Sunday, January 3, 2021

For an adjective, it is all about the place


[series of adjectives*]

According to the theory of universal grammar, attributed to Naom Chomsky, children are not born tabula rasa, empty headed, but instead with an innate sense of the structure of grammar. Otherwise, it is argued, children would be unable to learn their first language. One aspect of this inherited knowledge is the relationship between nouns and adjectives, specifically they are adjoined. The curious variation is their actual order depends on language and meaning but children have no difficulty grasping the specifics of the language of their surroundings.

[boy and girl]
In practice, many languages whose adjectives must reflect the gender and/or number of the noun begin with the noun. These languages include many of the romance and Semitic languages. It is simply much simpler to state the noun, note whether it is masculine or feminine, singular or plural, and then adjust the form of the adjective. For example, if I am talking about a bunch of female teenagers, the adjective form would be the feminine, plural form as in this Hebrew phrase בנות יפות [banot yafot], pretty girls, as compared to בנים יפים [banim yafim], handsome boys. Thus, some children learn to place the adjective after the noun.

[German shepherd]
By contrast, a few languages, notably English, do not require adjective/noun agreement since they lack a broad linguistic gender structure. Therefore, the most important word, the noun, is placed last with the any and all adjectives preceding it.  For example, a person may be scared of the big, brown, growling German Shepherd puppy. Any post-noun adjectives require either a relative pronoun (who, which or which) or a participle, the ing form of the verb. Back to the example, the person may be scared of the puppy that is looking at him or just looking at him. Therefore, children with English among others as their native tongue learn that the noun follows the adjective.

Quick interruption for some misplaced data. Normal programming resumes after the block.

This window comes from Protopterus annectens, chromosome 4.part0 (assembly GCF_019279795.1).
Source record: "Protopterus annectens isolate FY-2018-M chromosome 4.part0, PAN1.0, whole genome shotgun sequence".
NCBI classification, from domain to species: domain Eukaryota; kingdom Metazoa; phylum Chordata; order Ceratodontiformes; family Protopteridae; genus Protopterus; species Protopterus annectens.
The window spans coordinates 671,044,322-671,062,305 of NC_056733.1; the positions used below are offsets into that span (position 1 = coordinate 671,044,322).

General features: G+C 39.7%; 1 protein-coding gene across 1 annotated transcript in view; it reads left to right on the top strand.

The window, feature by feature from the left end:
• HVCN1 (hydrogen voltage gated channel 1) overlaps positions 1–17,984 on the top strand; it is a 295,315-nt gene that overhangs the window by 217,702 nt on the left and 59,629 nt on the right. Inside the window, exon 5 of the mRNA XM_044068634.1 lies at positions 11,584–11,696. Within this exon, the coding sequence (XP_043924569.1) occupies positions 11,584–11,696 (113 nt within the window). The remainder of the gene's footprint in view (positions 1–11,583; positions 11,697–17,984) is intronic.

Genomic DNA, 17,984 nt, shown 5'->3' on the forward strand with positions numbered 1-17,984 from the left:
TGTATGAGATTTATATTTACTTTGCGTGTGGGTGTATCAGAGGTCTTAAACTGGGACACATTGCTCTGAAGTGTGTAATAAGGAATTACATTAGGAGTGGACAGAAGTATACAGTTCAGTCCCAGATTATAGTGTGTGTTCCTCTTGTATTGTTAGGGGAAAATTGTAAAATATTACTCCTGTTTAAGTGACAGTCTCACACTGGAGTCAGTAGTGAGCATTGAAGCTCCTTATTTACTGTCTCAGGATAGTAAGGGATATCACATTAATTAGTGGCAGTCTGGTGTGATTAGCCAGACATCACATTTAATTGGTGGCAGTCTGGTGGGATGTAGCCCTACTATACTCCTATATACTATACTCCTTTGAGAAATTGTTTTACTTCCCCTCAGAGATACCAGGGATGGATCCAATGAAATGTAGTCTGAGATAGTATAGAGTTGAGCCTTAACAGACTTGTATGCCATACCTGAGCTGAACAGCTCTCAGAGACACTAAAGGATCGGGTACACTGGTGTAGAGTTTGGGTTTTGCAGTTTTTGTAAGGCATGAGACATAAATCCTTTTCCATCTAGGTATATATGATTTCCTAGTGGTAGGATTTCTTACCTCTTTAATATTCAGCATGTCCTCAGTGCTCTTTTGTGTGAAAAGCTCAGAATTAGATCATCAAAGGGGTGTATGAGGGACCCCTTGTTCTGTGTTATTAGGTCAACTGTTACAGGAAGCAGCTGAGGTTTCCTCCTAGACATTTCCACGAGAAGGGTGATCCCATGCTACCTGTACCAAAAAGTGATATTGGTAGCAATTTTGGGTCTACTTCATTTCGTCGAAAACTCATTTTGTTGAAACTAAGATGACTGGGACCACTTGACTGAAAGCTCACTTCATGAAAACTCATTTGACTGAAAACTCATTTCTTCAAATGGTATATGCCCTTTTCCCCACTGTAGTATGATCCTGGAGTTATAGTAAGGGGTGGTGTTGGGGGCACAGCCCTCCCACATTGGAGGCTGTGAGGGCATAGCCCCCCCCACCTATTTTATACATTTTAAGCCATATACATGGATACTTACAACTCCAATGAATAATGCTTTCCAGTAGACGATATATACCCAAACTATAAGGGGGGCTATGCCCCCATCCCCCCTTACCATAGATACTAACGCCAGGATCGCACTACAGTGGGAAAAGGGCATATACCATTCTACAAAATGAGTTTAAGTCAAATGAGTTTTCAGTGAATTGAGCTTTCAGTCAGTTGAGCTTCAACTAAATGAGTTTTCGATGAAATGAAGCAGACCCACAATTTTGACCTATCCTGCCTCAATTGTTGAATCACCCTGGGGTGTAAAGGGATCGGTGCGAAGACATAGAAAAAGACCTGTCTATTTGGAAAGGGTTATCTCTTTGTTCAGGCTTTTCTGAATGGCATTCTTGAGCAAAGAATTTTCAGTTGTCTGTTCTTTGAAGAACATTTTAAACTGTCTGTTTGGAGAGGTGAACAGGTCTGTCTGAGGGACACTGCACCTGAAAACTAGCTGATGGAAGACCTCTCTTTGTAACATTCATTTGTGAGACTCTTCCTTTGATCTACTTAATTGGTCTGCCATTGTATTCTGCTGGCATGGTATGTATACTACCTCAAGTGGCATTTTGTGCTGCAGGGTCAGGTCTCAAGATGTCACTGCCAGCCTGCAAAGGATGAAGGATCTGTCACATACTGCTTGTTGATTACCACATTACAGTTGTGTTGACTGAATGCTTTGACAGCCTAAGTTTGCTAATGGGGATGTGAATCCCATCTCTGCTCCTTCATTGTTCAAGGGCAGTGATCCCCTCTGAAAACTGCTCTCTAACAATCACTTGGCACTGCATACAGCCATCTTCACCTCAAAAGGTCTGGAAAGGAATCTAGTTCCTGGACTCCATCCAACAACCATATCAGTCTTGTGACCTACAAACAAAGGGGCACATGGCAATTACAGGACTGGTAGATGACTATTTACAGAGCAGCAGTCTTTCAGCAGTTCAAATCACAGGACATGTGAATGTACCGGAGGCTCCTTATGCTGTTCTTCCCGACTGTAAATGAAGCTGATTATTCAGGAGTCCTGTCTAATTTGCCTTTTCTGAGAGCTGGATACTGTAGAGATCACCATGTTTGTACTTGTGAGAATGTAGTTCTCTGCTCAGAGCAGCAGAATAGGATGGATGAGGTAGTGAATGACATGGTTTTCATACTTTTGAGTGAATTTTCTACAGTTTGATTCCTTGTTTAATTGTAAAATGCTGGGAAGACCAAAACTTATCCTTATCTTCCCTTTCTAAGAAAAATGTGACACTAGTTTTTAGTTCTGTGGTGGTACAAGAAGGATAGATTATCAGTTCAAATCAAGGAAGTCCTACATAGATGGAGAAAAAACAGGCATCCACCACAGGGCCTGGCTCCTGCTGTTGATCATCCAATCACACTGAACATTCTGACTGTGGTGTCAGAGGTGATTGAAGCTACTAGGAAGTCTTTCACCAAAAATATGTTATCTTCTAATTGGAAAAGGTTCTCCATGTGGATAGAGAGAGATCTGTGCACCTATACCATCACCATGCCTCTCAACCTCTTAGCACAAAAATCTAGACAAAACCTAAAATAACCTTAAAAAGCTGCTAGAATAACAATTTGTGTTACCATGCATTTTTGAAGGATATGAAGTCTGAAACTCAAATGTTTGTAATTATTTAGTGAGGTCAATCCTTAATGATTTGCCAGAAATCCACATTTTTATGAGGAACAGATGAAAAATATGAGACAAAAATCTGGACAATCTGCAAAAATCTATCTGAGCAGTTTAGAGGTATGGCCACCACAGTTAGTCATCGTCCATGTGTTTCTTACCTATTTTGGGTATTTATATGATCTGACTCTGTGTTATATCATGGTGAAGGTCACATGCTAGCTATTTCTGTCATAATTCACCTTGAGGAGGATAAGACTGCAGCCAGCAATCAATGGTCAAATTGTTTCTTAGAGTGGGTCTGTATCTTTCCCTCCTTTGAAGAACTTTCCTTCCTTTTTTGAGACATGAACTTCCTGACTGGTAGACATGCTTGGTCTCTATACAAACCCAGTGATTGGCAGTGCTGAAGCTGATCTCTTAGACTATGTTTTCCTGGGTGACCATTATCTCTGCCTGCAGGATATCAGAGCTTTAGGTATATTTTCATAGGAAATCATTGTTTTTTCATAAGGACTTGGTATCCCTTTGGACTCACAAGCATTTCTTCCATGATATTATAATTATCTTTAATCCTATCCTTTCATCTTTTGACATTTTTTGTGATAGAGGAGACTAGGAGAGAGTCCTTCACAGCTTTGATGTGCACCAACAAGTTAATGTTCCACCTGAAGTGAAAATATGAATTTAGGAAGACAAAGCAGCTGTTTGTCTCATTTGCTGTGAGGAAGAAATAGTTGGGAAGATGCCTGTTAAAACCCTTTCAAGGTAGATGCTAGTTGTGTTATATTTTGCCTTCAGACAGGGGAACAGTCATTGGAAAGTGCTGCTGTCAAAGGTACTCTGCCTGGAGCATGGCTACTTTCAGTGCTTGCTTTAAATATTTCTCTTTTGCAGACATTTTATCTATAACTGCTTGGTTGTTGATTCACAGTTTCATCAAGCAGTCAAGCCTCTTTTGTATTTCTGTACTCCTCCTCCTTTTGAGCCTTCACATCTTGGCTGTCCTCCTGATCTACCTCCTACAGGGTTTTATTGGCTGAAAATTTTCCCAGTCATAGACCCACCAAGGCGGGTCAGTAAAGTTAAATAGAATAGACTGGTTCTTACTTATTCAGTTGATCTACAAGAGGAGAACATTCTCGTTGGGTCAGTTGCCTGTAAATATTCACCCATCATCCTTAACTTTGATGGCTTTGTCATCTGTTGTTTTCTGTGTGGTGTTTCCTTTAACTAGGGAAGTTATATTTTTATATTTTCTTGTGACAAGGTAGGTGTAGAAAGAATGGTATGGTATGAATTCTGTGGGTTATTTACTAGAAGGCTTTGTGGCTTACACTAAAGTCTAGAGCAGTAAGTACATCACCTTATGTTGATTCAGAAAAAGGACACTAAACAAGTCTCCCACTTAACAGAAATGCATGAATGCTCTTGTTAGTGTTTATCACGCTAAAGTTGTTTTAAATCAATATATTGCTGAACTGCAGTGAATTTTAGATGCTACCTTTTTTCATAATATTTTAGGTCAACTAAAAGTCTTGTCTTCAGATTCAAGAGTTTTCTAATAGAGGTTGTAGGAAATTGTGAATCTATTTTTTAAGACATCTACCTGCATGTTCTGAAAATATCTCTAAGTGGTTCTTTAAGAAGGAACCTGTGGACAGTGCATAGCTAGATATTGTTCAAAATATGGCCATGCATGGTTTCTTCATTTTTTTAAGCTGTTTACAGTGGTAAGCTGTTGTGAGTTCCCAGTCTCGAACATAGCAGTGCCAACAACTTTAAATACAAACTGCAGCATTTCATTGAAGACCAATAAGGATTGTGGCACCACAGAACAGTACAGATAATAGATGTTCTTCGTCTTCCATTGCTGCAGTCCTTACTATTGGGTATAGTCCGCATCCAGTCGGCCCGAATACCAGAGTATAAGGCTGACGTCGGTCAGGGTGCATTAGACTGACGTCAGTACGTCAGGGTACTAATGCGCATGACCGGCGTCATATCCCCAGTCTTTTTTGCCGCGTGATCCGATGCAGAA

[Mayan vase]
Of course, hybrid systems are also quite common. In some cases, the adjective can be either before or after the noun, depending on the meaning and form. Some examples in French include un ancien ministre (a former minister) as compared to un vase ancien (an ancient vase) and ma chėre tante (my dear aunt) and une bague chėre (an expensive ring).  See this list. I imagine other languages also have situations where the meanings change depending on whether the adjective is before or after the noun.

[packed desk]
In at least one case, the actual form of the adjective may change based on its location as well as having a slightly different connotatoin. Russian has short and long forms for some but not all adjectives. The long form is used before the noun while the short term is used after the noun as if the verb to be, non-existent in the present tense in Russian, was there. Compare длинная очередь [dlinaya ochered] (a long line) with очередь длинна [ochered dlina] (the line (is) long). Furthermore, if a long form is used after the noun, it indicates a permanent status as compared to the short form. Compare Он очень занят [on ochen zanyat], meaning he is very busy right now, with Он очень занятый [on ochen zanyati] – meaning he is generally very busy. Learning Russian always reminds of the great Tom Lehrer line about new math: “it is so simple, so bloody simple, that only a child can do it”, or in this case, intuitively understand it.

There is Israeli joke about recognzing the speech of new immigrants in that they say  עברית היא קשה שפה [icrkit hi kasha safa], literally Hebrew is a difficult language, which places the noun and adjective in the wrong order. This comment reflects the variance in language structure as well as the fact children are far better at picking up languages than adults. To make minor changes to the song, in regard to adjective and noun placement, it is all about the place, about the place, no trouble, at least for children.

*Picture captions allow access to the blind. All pictures via pixabay.

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